There are numerous psychiatric syndromes characterized by beliefs in aspects of reality that no one else can see or experience. These include people who believe that their family members are aliens, people who think that they are the subject of a television show (called the Truman Syndrome) and many other  psychotic thought disorders. What makes these people different from people who have had NDEs?

All the research documents that people who have had NDEs are otherwise completely psychologically healthy and function well in society. They do not have thought disorders. They use language properly. They have healthy relationships with family and friends.

People who have psychotic syndromes such as believing family members are aliens or the Truman Syndrome also have numerous other psychiatric symptoms. They don’t simply have a weird belief and yet otherwise are normal.  Their psychotic ideas are part of a greater psychiatric dysfunction. This is the primary way that psychotic belief systems and conditions are differentiated from those who have had near-death experiences.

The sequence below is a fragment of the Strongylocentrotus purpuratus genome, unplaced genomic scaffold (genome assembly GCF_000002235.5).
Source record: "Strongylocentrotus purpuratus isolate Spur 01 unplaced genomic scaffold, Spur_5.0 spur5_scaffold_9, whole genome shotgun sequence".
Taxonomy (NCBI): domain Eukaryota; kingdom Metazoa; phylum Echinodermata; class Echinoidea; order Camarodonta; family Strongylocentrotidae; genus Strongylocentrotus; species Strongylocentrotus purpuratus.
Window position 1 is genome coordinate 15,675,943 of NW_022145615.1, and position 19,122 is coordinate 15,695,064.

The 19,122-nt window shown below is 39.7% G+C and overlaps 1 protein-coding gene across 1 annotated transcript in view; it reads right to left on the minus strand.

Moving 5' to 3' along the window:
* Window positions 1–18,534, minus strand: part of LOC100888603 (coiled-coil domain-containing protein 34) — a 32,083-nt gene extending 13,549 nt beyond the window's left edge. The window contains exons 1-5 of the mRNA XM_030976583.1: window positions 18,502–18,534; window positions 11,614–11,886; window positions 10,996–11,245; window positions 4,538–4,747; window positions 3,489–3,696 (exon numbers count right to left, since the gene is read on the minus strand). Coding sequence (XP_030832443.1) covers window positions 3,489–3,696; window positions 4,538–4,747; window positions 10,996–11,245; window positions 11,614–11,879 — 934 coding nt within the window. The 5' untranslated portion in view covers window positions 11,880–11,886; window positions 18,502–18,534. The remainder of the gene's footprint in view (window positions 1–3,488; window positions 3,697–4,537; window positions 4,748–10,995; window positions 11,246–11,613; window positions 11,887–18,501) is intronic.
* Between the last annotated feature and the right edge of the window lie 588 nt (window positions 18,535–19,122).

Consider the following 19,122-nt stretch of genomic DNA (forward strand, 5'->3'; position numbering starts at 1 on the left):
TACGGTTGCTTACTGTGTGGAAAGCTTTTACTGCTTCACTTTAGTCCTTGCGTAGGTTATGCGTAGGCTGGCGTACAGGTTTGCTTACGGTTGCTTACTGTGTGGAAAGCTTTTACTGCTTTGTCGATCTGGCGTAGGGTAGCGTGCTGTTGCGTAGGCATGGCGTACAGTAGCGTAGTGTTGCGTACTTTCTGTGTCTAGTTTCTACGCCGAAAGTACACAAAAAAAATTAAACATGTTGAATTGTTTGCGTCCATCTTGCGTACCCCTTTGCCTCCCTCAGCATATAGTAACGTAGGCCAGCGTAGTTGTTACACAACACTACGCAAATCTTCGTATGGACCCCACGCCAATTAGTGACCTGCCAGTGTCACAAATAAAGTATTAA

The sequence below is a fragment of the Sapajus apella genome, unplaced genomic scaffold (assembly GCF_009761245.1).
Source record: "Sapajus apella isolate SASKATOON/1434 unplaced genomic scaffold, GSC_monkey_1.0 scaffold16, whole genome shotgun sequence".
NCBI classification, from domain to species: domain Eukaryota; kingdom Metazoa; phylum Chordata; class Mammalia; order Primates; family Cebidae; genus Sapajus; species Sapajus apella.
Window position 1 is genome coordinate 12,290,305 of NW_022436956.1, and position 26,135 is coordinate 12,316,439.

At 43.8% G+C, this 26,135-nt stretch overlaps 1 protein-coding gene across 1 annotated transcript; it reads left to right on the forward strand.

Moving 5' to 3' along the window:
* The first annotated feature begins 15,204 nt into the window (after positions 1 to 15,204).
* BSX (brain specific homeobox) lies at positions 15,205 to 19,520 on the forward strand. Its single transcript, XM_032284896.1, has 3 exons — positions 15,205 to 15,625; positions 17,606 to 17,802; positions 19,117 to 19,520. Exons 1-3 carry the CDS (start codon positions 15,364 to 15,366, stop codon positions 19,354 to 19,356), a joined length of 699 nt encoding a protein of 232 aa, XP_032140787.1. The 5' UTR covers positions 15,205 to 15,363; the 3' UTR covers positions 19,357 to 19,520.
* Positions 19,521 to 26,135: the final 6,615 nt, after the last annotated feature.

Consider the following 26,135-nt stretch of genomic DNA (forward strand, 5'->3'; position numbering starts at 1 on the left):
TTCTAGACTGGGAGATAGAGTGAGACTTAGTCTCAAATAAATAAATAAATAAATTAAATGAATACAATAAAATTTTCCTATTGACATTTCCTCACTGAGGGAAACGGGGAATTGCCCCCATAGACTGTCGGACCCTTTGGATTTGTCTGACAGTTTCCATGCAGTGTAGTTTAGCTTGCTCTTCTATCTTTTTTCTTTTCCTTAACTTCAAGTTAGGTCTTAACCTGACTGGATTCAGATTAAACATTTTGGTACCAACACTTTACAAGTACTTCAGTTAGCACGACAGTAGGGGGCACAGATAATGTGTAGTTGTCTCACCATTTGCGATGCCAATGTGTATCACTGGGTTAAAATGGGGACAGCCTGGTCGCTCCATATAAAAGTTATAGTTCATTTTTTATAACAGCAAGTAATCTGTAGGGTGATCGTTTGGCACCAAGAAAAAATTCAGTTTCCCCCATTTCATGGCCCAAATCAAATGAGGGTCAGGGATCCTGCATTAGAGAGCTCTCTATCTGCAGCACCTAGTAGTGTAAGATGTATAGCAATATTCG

Unfortunately, those who have had valid spiritual experiences, including near-death experiences, in the late 20thand early 21century are often perceived to be “crazy’ even though the scientific evidence is that they are often saner than the ordinary population.

It is realistic to be concerned that someone who says that they have “seen God” is then going to claim that they have been told to kill the president or start some sort of religious war. The headlines on the Internet and newspapers seem to be filled with examples of crazy people who claim that God has told them to do terrible things.